Harvesting the Wild Grape

Illustration by Adelaide Tyrol

The Norse Vikings referred to the east coast of North America as Vinland, with grapes so plentiful they could be smelled from the sea. Such historical abundance is questionable; the description may have been a marketing ploy similar to the misleadingly named Greenland. Yet wild grapes are plentiful throughout the Northeast and they’re ripening now, to the delight of the many animal species that eat them.

Among humans, European grapes seem to get all the attention. Chardonnay, Bordeaux, and the seedless table grapes found in grocery stores are all cultivars of the Mediterranean grape vine Vitis vinifera. The most common wild species in our area are V. labrusca, the fox grape, and V. riparia, the river grape. Both have remained a forest curiosity since European colonization due to their sour taste and low sugar content. Only the Concord grape, a 19th century V. labrusca cultivar used in juice and jelly, has met with commercial success.

Recently, the growing interest in local agriculture has led members of our own species to give wild grapes a second look. If you look in the right places, maybe you too can find grape vines wrapping around deciduous trees and fences not far from your home. Experienced forager Joshua Fecteau often finds them covering low shrubs, chain link fences, and small trees growing on the edges of clearings. Because wild grapes can smother trees, many forest landowners will be glad to grant you permission for picking and cutting.

Aside from investigating disturbed areas, following other residents of the forest can lead to a copious harvest. They are a favorite fall food of fauna ranging from blue jays to black bears, and an important late-season source of nutrients for many creatures. Birdsong is often an indicator of a wealth of grapes: letting birds serve as your homing beacon may make the hunt more fruitful.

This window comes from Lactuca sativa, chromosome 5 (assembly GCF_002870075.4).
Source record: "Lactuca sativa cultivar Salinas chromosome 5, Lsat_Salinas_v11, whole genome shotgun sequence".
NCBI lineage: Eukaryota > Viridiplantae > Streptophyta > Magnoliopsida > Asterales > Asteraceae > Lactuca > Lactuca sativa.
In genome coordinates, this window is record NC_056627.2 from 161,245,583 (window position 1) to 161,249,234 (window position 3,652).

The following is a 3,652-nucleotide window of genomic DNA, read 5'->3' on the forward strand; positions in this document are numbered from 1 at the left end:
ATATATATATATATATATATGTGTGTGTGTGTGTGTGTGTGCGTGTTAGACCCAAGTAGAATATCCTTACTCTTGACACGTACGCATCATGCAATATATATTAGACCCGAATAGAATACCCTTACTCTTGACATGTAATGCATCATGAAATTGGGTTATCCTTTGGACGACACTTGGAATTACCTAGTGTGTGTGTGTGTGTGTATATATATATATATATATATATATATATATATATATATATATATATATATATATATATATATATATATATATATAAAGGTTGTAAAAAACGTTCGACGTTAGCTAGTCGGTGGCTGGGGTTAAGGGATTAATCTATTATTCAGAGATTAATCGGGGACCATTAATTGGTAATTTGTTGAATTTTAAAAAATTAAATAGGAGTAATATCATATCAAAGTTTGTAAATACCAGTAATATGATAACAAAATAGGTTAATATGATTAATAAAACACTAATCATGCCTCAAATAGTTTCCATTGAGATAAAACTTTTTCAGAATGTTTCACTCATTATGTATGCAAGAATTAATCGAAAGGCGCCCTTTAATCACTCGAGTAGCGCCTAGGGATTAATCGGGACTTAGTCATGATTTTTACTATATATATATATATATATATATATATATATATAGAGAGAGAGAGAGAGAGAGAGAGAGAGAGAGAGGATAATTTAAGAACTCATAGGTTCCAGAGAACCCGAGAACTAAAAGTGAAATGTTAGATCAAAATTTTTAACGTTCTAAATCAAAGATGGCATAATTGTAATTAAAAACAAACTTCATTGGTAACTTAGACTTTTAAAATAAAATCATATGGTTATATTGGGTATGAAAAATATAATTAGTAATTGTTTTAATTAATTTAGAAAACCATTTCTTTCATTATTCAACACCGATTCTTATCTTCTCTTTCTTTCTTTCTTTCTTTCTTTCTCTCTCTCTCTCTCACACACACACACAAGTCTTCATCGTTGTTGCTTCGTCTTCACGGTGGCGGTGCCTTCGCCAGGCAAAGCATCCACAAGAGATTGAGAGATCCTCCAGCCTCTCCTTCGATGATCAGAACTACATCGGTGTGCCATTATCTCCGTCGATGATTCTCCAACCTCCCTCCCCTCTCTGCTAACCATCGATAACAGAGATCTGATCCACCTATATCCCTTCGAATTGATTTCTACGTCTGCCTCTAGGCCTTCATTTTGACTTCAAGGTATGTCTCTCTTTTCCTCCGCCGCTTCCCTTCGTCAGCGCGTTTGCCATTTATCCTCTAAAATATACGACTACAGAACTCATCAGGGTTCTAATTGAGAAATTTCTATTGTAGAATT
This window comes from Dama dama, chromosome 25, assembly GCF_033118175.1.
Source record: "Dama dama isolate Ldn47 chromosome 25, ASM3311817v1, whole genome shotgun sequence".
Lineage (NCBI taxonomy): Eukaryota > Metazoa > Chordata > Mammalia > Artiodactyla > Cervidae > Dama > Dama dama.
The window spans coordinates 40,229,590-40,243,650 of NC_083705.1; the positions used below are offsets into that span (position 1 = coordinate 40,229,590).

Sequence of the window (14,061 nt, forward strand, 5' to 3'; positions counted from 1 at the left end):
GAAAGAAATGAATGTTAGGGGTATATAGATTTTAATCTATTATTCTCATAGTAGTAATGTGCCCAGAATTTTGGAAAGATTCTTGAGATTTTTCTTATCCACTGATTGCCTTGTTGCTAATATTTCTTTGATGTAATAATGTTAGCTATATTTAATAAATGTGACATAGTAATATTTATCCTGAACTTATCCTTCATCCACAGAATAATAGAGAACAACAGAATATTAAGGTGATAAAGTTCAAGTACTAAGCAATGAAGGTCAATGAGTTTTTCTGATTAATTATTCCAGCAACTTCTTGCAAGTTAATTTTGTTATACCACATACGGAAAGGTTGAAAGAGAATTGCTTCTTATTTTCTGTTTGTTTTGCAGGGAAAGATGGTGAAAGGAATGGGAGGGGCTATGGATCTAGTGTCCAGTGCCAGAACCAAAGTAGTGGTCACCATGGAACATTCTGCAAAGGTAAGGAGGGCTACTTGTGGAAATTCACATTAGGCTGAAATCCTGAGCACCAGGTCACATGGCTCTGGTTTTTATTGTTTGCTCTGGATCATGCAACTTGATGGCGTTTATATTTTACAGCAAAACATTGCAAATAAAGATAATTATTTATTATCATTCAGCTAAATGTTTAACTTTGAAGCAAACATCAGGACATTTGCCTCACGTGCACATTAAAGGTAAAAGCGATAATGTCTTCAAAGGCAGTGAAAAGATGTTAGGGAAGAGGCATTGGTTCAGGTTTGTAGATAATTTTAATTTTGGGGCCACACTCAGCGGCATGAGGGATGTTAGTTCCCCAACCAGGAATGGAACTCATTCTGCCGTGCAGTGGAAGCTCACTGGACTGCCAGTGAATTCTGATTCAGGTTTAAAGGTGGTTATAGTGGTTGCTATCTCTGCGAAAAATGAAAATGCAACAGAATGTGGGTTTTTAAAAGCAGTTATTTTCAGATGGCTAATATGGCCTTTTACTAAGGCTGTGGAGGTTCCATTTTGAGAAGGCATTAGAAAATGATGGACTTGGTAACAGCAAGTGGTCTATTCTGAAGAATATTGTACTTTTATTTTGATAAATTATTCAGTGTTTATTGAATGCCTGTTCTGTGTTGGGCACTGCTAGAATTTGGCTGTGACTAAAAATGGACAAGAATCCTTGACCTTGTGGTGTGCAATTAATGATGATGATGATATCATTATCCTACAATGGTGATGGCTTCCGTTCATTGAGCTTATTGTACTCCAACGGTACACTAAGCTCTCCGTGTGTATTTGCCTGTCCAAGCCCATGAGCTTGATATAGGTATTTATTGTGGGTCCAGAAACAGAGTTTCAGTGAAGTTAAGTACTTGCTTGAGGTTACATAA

Millennia of braving the thin, acidic soil of New England have made wild grapes tolerant of pH levels between 5.5 and 6.0, and their taste reflects this acidic environment. In comparison to the “intensely sweet” store-bought grapes, Fecteau describes fox grapes as “strongly aromatic” and having a “mild sweetness.” Those grapes receiving the most sunlight tend to be sweeter and less acidic than their shaded peers, but expect stiff competition from birds.

If your harvest is not consumed in the field, wild grape juice, jam, or even wine can be made from your colorful bounty, although patience is required. Naturalist Kyle Sherlock watched an entire baseball game while separating pulp from skins for a batch of fox grape wine, which he described as extremely sour. This drawback became an asset, however, when Sherlock transformed his wine into deliciously tart wild grape vinegar.

You can also collect and use grape leaves in cooking, which are said to far surpass their expensive store-bought peers. Collect them in early summer, before the ripening fruits steal the majority of available carbohydrates. 

Wild New England grapes also have potential value for the growing number of Vermont and New Hampshire vineyards. V. riparia especially is of increasing interest to winemakers, as its resistance to frost and disease makes it an excellent candidate for hybridization with the sweeter grapes used traditionally in winemaking. In this process, a shoot from V. vinifera is grafted to the established root system of a V. riparia vine. The resulting hybrid exhibits the sweet, slightly acidic fruits prized for winemaking, while the root system retains the resistance to frost and disease that makes wild grapes ubiquitous even in cold climates. Many commercial hybrids now exist, such as the Frontenac grape developed at the University of Minnesota that can thrive in temperatures as low as -30°F. Perhaps the Sonoma Valley of the 21st century will be right here in New England!

Whether your interest is in wine and grape leaves, or you simply want to partake of the bounty of the forest, would-be grape foragers should heed Robert Frost in his poem “Wild Grapes:”

What are you doing up there in those grapes?
Don't be afraid. A few of them won't hurt you.
I mean, they won't pick you if you don't them.

Robbie Meyers is a recent graduate of Dartmouth College and a freelance writer living in Norwich, VT.

  1. Mark Johnson → in Illinois
    Sep 26, 2013